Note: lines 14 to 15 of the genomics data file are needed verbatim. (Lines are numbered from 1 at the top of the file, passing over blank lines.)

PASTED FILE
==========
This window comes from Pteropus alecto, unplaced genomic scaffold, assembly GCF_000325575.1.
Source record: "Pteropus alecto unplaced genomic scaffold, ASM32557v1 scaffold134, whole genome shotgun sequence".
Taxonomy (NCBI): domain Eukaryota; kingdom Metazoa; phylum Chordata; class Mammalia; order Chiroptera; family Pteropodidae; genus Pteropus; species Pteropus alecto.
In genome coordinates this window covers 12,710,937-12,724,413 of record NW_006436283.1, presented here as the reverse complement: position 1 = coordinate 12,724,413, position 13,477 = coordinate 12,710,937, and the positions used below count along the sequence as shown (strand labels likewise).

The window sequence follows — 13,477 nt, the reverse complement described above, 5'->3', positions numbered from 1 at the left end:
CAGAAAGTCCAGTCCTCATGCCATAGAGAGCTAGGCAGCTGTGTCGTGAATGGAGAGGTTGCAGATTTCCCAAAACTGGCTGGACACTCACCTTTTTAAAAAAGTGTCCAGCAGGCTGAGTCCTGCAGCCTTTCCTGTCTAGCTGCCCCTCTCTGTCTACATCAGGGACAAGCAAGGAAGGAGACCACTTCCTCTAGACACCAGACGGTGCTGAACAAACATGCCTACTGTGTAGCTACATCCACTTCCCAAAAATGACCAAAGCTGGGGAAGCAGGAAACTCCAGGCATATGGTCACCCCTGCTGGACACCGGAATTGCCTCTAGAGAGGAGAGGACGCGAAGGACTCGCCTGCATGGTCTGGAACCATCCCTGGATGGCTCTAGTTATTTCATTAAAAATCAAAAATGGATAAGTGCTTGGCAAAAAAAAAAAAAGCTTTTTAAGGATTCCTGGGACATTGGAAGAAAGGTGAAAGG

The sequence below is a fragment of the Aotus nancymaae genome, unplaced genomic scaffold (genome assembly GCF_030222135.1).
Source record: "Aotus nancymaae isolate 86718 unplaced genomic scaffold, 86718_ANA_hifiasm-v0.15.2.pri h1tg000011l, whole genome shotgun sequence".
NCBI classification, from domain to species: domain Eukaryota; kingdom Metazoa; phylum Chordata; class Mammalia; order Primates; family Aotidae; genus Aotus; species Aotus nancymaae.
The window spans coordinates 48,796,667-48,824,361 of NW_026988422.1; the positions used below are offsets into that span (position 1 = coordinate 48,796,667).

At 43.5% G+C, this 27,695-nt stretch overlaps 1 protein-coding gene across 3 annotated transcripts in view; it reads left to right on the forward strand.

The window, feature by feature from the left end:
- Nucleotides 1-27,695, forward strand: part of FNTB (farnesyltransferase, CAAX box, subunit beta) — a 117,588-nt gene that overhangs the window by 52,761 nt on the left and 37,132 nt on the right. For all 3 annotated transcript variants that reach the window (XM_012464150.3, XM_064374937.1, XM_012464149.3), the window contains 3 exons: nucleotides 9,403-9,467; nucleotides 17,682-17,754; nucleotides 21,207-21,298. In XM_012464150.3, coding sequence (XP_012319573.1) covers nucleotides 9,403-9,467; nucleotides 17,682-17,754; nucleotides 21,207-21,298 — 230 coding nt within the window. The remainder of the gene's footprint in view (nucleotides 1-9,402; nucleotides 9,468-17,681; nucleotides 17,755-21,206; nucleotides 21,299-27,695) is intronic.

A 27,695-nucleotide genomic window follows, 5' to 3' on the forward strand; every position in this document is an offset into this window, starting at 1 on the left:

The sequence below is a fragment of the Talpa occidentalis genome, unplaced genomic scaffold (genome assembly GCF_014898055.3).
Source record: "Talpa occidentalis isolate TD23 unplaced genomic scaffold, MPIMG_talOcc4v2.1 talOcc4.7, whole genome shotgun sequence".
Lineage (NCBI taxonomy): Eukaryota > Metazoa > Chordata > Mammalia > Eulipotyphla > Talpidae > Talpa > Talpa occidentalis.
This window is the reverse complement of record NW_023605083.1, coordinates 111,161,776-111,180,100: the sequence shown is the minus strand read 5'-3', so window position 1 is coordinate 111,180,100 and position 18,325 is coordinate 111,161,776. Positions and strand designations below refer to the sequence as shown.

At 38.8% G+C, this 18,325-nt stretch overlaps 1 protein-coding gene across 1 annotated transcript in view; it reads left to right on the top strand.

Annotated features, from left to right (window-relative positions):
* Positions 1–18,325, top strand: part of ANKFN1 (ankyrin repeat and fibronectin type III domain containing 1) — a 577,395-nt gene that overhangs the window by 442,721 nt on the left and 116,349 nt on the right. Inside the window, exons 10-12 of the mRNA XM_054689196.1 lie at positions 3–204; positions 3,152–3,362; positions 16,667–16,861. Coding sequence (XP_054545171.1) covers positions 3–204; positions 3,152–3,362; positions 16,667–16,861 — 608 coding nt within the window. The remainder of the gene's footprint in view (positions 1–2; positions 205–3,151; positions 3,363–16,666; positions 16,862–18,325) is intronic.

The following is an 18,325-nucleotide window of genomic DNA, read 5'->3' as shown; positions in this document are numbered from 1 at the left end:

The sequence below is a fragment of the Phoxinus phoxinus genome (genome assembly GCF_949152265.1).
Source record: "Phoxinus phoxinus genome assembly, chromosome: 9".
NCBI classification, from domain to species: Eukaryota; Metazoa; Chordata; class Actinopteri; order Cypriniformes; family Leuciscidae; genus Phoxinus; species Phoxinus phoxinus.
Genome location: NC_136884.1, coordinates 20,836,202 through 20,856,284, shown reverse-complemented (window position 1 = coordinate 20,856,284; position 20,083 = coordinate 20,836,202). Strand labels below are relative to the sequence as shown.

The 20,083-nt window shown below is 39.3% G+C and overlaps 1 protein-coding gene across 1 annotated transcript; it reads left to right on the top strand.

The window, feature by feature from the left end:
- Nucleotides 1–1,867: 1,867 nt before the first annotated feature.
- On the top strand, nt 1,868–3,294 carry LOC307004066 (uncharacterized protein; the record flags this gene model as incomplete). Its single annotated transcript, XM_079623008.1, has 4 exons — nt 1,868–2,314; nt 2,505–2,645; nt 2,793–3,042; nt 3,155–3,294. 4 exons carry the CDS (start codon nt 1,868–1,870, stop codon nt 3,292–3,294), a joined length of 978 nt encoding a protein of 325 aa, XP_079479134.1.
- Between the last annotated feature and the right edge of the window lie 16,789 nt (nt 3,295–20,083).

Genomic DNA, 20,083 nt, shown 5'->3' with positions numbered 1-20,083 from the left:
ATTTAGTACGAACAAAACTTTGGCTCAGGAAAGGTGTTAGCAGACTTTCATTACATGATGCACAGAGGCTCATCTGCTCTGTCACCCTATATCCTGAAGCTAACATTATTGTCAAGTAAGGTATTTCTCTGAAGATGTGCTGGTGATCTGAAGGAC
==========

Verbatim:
A 27,695-nucleotide genomic window follows, 5' to 3' on the forward strand; every position in this document is an offset into this window, starting at 1 on the left:

The sequence below is a fragment of the Talpa occidentalis genome, unplaced genomic scaffold (genome assembly GCF_014898055.3).